Scientists have made one of the greatest discoveries in point of early human behavior due to recent skull bones unearthed at Sima de los Huesos cave. The new-found prehistoric skull casts light on 430000 year old murder case, according to scientists’ declarations.
On Wednesday scientists working at the Sima de los Huesos cave have stumbled upon what soon became one of geologists’ significant discovery casting light on prehistoric human behavior. Researchers have unearthed a complete skull, which was listed as Cranium 17 by investigators working on the site.
The cranium was broken into 52 pieces, most of them hidden under the thick clay of the cave. Luckily, the bone fractures have been quickly identified and the skull was immediately reconstructed.
Computer-generated images have revealed that the prehistoric man, whose skull was recently found, died as a result of an induced brain injury. This conclusion was reached after scientists noticed that the skull presented similar injuries on top of the eyebrows.
The skull holes suggest that the prehistoric man was killed in a brutal altercation. Scientists, however, do not completely eliminate the possibility that the man might have injured himself in an accident and thus, that he died in the cave.
Further analyses were carried out in order to withdraw additional information on the prehistoric murder case. Thus, scientists noticed that the two brain blows had been individually created, so the chances that the man could have died in an incident drop significantly. “The fractures show different orientations and different trajectories, implying that each fracture was caused by an independent impact,” scientists working on the site have explained.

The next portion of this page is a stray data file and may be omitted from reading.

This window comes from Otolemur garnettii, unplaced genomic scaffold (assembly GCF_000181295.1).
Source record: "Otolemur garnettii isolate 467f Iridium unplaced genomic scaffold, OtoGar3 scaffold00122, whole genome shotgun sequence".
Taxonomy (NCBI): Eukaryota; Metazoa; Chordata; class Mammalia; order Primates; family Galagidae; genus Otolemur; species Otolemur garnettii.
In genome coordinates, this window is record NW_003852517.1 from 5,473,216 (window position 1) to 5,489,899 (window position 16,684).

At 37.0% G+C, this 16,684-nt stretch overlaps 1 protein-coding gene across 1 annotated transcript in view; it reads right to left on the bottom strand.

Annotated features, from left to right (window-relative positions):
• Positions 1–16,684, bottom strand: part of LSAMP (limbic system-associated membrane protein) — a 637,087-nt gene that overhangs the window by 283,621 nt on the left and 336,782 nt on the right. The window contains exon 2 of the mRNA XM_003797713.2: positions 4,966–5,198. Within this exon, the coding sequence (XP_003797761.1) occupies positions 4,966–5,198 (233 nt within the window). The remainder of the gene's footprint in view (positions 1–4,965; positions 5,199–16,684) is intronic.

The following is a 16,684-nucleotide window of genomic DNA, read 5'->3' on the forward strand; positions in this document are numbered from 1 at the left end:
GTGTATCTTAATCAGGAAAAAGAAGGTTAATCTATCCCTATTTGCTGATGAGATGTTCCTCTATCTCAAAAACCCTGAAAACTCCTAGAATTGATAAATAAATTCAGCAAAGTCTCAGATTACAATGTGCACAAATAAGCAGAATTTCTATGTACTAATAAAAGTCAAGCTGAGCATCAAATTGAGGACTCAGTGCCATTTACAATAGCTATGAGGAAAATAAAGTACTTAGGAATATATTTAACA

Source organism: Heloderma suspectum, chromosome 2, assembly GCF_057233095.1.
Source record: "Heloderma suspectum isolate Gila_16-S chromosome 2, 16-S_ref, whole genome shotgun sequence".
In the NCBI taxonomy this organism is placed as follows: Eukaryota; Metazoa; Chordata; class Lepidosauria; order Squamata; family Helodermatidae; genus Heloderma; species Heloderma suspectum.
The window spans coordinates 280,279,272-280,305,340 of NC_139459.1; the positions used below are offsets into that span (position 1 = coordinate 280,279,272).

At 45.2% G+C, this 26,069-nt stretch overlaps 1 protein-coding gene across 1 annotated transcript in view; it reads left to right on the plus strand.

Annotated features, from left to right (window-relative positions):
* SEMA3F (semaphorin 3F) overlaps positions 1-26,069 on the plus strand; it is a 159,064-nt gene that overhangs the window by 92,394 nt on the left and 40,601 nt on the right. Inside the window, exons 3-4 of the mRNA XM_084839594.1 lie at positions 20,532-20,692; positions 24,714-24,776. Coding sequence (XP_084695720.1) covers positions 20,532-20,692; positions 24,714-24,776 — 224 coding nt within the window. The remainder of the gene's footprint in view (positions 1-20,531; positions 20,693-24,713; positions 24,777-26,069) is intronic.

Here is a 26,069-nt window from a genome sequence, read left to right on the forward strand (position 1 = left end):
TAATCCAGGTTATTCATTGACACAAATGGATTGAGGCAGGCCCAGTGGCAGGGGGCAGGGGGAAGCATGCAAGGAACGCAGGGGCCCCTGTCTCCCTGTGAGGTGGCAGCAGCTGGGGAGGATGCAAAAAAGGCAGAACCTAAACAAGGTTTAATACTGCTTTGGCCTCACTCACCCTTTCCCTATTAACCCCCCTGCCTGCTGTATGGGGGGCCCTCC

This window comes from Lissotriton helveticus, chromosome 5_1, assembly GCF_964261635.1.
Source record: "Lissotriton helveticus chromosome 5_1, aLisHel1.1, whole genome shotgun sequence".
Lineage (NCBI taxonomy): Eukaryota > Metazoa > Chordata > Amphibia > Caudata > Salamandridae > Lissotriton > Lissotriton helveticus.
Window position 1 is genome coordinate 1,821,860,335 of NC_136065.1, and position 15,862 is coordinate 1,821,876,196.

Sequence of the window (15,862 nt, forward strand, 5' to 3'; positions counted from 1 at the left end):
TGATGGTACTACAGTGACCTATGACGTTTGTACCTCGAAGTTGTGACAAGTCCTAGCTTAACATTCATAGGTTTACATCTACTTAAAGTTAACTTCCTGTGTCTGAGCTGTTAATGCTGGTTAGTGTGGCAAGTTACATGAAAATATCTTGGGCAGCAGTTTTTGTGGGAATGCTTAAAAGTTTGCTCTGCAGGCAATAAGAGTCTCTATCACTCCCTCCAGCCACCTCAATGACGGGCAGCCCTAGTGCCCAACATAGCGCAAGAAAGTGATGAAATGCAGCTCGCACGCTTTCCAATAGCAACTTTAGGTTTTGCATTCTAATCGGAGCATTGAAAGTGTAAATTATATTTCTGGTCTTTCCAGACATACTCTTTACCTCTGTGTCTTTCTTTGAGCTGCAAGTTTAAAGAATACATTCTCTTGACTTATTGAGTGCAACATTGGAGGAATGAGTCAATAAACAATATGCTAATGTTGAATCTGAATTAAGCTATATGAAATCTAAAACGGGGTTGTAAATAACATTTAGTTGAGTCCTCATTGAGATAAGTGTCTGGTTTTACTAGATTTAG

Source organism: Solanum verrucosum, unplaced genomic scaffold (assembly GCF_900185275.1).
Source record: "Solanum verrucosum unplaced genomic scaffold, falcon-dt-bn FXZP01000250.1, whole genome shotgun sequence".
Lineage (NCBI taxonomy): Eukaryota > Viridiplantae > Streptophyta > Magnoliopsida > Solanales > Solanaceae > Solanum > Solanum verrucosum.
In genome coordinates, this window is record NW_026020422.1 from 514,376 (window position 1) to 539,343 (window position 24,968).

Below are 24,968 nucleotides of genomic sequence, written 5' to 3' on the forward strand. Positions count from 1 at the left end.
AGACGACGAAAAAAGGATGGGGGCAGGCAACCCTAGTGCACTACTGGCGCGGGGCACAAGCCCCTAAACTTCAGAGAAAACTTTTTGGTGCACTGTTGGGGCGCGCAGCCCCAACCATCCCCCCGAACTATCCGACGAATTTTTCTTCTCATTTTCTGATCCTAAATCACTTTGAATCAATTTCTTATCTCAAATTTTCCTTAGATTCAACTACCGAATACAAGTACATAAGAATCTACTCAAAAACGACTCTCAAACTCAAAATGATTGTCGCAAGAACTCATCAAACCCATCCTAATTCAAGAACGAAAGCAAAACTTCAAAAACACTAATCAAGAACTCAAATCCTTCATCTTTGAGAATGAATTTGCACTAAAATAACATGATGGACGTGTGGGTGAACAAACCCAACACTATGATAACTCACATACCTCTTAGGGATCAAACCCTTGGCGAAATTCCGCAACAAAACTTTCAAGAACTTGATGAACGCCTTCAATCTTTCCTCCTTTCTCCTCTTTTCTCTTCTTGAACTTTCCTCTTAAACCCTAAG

The conclusion is rather clear, in researchers’ opinion, the prehistoric man was intentionally murdered. The fact that the remains of the skull were found buried after specific Sima de los Huesos rituals have further strengthened the belief that the recent discovery accounts as evidence in the first prehistoric murder case.
There weren’t many murder weapons that scientists could think of, based on the information they have gathered. The only possible harming utensils that investigators could think of was a stone, judging by the hole shapes in the skull.
While the cranium is a significant find in itself, there are many conclusions that may be further drawn by simply analyzing the prehistoric murder case. Anthropology experts are particularly interested in pinpointing the factors that might have caused the Homo sapiens to respond using violent behavior.
The 430000 year old skull proves that the first human communities were just as cruel to one another as animals. They most likely borrowed many of their psychological traits from the other living creatures surrounding them, namely predators. “It implies a clear intend to kill,” said leader researcher Sala after stating that Homo sapiens were savage during that historic period.
Image Source: Resources